aëla labbé

photographer, dancer,


Editor’s note

The work of Aëla Labbé physically writhes as two “mutually enriching” artistries enmesh with contemplation, and the outcome is ironically definitive. There is hurling movement, there is passionate unrest, but across collections there exists a sense of somber control amidst a whirlwind of disorder. The mental tango is given a frame, introversion is personified. Emotions wrestle each other for space in the real world and like a wishbone splitting where it skinnies, the prevailing piece possesses magic for its beholder.



BTL: A large portion of your work is collaborative such as photographing album covers to live performances. How are you able to translate intangible art like music and dance into a visual language?

LABBÉ: I assume that the image is a dialogue between intangible art and visual language and not an illustration. I create atmospheric visuals; I suggest rather than affirm in order to allow for interpretation. I also must say that most of the time, people are asking me for pre-existing works.


vicious cycle


Series taken while being involved as a dancer in Vicious Cycle choreographic piece by Jukstapoz company, Christine Gouzelis and Paul Blackman. Featuring performers Konstandina Efthimiadou, Aimilios Arapoglou and production assistant Marilena Dara.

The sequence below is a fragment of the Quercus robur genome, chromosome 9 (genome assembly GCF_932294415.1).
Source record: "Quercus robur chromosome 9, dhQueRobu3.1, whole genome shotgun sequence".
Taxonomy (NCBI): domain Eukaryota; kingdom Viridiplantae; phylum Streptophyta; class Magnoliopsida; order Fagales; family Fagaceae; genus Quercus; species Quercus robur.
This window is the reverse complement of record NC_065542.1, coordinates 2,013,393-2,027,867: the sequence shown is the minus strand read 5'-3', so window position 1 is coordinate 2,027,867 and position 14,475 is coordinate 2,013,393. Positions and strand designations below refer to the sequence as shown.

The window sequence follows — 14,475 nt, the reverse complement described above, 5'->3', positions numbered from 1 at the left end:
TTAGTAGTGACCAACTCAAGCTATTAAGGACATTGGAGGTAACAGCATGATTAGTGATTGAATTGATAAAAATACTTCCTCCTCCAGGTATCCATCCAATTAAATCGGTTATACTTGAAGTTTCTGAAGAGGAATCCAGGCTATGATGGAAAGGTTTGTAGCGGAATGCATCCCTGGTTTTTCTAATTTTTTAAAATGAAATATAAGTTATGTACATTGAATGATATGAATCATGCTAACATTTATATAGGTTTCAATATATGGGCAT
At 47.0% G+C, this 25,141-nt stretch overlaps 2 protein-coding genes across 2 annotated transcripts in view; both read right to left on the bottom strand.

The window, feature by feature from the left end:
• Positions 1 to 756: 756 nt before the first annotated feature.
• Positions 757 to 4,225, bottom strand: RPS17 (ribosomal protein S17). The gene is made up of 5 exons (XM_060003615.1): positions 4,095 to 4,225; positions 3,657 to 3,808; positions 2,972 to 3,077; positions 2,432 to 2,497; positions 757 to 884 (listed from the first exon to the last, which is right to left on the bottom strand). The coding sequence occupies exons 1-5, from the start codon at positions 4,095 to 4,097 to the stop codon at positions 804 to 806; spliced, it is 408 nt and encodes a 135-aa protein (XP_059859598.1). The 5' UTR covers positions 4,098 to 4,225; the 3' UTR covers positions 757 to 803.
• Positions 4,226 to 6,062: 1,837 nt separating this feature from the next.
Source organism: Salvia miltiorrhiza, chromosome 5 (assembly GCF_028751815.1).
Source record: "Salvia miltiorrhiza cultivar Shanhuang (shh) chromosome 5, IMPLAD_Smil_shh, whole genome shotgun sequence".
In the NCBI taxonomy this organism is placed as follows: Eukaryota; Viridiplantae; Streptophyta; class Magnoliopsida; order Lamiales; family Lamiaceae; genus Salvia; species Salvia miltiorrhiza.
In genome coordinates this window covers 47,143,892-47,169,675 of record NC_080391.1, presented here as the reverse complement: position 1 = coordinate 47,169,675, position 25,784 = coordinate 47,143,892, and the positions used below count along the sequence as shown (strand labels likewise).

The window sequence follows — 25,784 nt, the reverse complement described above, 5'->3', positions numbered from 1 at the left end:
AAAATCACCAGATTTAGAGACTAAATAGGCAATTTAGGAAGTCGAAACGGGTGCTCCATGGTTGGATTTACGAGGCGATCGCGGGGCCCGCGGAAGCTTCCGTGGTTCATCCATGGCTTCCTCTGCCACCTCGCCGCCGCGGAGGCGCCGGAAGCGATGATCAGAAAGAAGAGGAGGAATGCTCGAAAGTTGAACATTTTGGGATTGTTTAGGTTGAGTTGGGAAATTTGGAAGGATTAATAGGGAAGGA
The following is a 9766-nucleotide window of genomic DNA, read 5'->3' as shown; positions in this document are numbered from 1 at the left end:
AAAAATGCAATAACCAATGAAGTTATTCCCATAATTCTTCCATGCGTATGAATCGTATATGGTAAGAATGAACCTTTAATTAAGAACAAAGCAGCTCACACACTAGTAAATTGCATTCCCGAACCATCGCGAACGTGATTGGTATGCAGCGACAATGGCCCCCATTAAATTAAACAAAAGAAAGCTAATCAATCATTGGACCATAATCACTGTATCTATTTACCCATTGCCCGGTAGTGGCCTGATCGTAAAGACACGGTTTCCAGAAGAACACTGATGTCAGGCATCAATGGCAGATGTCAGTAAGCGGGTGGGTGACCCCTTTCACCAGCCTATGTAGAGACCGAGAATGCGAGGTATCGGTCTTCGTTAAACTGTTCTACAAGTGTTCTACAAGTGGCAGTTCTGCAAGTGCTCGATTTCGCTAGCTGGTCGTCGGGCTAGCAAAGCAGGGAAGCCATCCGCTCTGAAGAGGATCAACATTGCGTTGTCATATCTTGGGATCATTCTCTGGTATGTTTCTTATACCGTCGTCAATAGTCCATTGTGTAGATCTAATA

Athens, GREECE 2014




BTL: How does your mindset and/or methodology differ when you interpret another artist’s choreography and that of your own?

LABBÉ: When you interpret, you speak for someone else and when you yourself are a choreographer, you ask yourself what you want to say and you use your own language. In fact, it is much more intimate.



Koufonissi Cyclades Island Greece 
Self-portrait series, summer 2012




Brothers and sisters / enemies and friends




BTL: Many of your subjects include family members, specifically children. They all seem so in-tune with each other, carrying a congruent mood from picture to picture with unyielding harmony. How do you instruct them when shooting a collection? In other words, how do you mentally prepare them for a shoot?

LABBÉ: In a very natural way, and as a silent agreement. I give them a frame in which they can play. I am very close to my nephews and nieces—this intimacy and harmony in our relationship is the essence of my creative process. 



children of the wolf

Jeanne, Malo and Eloa 2013




BTL: What is your process when shooting movement in terms of timing, shutter speed and composition?

LABBÉ: I would say I am an intuitive photographer rather than a technical one.


winter mist


Visual artwork in collaboration with fluid radio uk for music artist
Christoph Berg's vinyl and cd versions of 'Paraphrases'. 




BTL: What do you aim to capture when you shoot portraits?

LABBÉ: A presence, a state, an emotion.



portrait series